30 for 30 Profile: Michigan State University Women in Engineering Program
The Women in Engineering (WIE) program at the Michigan State University College of Engineering provides resources, services, and a positive environment to enable the success of women engineering students in their academic and professional pursuits.
WIE is a Women in Engineering Proactive Network (WEPAN) 30 for 30 Institutional Champion. Leo Kempel, Dean of the College of Engineering, saw WEPAN as an ideal venue for helping achieve the College’s goal of diversifying at not only the student level, but the faculty and staff levels as well.
“Our demographics should more closely resemble those of society as a whole. Joining WEPAN meant we were joining the larger effort of increasing the numbers of women in all engineering roles.”
Kempel believes being a WEPAN 30 for 30 member has brought value to the College. One of the biggest advantages is WEPAN’s community of practitioners and their wealth of expertise. “You can’t develop and test all the ideas yourself, but you can learn from others, and the information sharing among institutions about what’s working and what’s not working is extremely helpful,” he says.
Judy Cordes, Director of the WIE Student Success Office, has seen tremendous growth since the program’s inception in 2007, when there were about 450 women at the undergraduate level. Today, the College has about 1400 women at the undergraduate level, and retention rates have increased to about 85-90%. Cordes, who has been an individual WEPAN member since the organization’s creation 30 years ago, credits WEPAN with providing access to ideas and programming from other members and colleagues across the country.
Programming at MSU Engineering includes WIE Connect, a mentoring program that matches first-year students with a junior or senior. The program provides several group meetings each semester in addition to weekly contact between mentor and mentees. WIE Rise, a second-year program, provides a wider network of academic, personal and professional support to sophomores, especially as their engineering class loads increase.
On the other side of the admissions process, WIE does substantial work in civic engagement and K-12 outreach by going into the community and demonstrating to students, parents, high school counselors, and middle school teachers just what engineers can do. “We need diverse groups of people with different perspectives working on engineering problems,” says Cordes. “It’s important that women be encouraged to go into engineering so that they stay interested in that career option.”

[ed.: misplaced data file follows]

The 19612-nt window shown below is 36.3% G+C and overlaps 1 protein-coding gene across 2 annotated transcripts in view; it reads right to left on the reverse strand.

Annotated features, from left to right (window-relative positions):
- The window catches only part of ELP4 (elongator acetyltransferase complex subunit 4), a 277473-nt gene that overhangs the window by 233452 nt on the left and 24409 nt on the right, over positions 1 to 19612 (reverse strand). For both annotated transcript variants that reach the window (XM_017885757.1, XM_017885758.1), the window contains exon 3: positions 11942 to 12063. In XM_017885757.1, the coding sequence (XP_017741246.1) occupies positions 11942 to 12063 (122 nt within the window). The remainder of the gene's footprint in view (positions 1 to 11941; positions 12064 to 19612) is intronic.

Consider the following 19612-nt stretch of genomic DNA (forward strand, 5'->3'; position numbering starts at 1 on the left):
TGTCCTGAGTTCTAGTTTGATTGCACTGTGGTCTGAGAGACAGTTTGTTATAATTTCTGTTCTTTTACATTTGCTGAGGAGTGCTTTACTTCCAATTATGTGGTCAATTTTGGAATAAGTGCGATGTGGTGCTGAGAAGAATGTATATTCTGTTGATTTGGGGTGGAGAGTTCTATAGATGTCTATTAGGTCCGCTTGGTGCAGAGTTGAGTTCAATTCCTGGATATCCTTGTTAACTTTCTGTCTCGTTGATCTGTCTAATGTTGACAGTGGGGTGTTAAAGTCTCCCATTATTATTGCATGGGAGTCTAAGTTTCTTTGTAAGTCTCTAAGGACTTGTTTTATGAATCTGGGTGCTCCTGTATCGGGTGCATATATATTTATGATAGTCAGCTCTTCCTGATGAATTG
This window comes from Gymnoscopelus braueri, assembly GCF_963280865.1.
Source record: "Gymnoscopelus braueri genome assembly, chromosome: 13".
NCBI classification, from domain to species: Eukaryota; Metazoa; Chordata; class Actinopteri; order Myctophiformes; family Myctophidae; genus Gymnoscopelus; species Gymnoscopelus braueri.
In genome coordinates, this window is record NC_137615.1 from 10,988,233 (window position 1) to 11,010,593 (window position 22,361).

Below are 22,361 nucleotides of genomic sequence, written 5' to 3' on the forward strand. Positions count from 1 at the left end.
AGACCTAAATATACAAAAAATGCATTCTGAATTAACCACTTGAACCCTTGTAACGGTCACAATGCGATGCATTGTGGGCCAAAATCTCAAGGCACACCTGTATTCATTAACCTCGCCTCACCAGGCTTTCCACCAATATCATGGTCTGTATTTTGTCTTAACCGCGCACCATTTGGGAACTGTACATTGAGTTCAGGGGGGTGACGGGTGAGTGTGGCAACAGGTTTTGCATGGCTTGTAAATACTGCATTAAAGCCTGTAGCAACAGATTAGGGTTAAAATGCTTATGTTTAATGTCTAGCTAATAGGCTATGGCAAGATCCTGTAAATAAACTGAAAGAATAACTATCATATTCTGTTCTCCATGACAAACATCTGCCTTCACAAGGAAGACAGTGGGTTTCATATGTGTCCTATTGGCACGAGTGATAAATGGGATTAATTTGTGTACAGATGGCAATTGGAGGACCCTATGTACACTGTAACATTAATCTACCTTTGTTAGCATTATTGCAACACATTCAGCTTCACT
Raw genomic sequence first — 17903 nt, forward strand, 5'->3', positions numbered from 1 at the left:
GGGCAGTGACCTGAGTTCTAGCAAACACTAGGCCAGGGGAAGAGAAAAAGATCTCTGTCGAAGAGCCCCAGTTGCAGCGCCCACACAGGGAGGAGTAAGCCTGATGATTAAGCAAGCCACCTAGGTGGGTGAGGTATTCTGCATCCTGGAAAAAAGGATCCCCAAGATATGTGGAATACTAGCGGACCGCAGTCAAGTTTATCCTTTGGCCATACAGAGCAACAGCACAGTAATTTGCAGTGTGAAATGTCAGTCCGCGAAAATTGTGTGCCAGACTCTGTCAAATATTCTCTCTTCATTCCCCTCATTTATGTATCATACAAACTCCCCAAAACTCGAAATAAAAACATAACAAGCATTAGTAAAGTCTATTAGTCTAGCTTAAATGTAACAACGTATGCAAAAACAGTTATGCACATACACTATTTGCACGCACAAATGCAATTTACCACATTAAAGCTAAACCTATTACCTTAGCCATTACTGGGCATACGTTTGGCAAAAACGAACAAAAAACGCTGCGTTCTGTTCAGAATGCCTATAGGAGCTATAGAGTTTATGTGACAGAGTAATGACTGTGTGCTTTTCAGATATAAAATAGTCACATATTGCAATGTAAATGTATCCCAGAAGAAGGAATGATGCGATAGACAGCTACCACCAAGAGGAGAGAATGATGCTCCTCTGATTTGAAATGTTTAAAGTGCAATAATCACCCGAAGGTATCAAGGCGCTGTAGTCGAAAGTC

WIE also partners with the College’s robust Society of Women Engineers (SWE) chapter. MSU graduate Betty Shanahan, former Executive Director and CEO of SWE, has remained active with the campus chapter, as has Penny Wirsing, a past SWE president, and also an MSU alumnae. Their success stories serve as role models for current students.
Other role models include women faculty members at the College, like Dr.Tamara Reed Bush, a Co-PI on MSU’s National Science Foundation ADVANCE grant and current interim chair of MSU’s Department of Mechanical Engineering. Dr. Bush runs a highly successful biomedical engineering lab at MSU and is a nationally active advocate for women exploring careers in engineering.
Kempel and Cordes both view women in engineering programs as a vital part of women’s success in engineering. When MSU was looking into forming WIE, Cordes drew upon an NSF-funded study that interviewed women students at 52 institutions, half of which had women in engineering programs and half which did not. Cordes found that the programs were the number one criteria for helping students decide what school to attend.
“Women leave engineering, not because of academics, but because they feel engineering is not the place for them. Having a program that focuses on this underrepresented population allows students to fight imposter syndrome by talking to others in the same boat,” Cordes added. “Women look for community and for ways to connect with one another. Our program gives them that chance.”